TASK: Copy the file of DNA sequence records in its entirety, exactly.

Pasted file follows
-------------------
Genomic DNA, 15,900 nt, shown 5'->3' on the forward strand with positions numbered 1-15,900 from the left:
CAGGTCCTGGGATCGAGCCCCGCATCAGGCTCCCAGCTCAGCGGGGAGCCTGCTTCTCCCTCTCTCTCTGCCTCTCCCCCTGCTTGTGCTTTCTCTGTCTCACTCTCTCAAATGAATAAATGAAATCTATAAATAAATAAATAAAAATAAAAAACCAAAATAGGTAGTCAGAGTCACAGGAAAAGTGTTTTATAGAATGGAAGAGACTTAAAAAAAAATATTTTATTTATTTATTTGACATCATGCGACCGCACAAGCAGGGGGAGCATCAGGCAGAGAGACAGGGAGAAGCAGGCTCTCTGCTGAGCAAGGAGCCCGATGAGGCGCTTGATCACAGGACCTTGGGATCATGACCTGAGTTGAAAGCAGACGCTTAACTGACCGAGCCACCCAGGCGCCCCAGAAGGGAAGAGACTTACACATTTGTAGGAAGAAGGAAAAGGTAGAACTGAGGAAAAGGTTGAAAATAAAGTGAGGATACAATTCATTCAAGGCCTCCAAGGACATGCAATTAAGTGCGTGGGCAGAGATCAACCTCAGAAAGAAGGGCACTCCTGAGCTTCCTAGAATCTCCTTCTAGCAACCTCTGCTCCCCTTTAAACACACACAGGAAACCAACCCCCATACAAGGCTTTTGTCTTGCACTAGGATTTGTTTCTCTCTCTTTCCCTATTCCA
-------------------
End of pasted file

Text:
Genomic DNA, 15,900 nt, shown 5'->3' on the forward strand with positions numbered 1-15,900 from the left:
CAGGTCCTGGGATCGAGCCCCGCATCAGGCTCCCAGCTCAGCGGGGAGCCTGCTTCTCCCTCTCTCTCTGCCTCTCCCCCTGCTTGTGCTTTCTCTGTCTCACTCTCTCAAATGAATAAATGAAATCTATAAATAAATAAATAAAAATAAAAAACCAAAATAGGTAGTCAGAGTCACAGGAAAAGTGTTTTATAGAATGGAAGAGACTTAAAAAAAAATATTTTATTTATTTATTTGACATCATGCGACCGCACAAGCAGGGGGAGCATCAGGCAGAGAGACAGGGAGAAGCAGGCTCTCTGCTGAGCAAGGAGCCCGATGAGGCGCTTGATCACAGGACCTTGGGATCATGACCTGAGTTGAAAGCAGACGCTTAACTGACCGAGCCACCCAGGCGCCCCAGAAGGGAAGAGACTTACACATTTGTAGGAAGAAGGAAAAGGTAGAACTGAGGAAAAGGTTGAAAATAAAGTGAGGATACAATTCATTCAAGGCCTCCAAGGACATGCAATTAAGTGCGTGGGCAGAGATCAACCTCAGAAAGAAGGGCACTCCTGAGCTTCCTAGAATCTCCTTCTAGCAACCTCTGCTCCCCTTTAAACACACACAGGAAACCAACCCCCATACAAGGCTTTTGTCTTGCACTAGGATTTGTTTCTCTCTCTTTCCCTATTCCA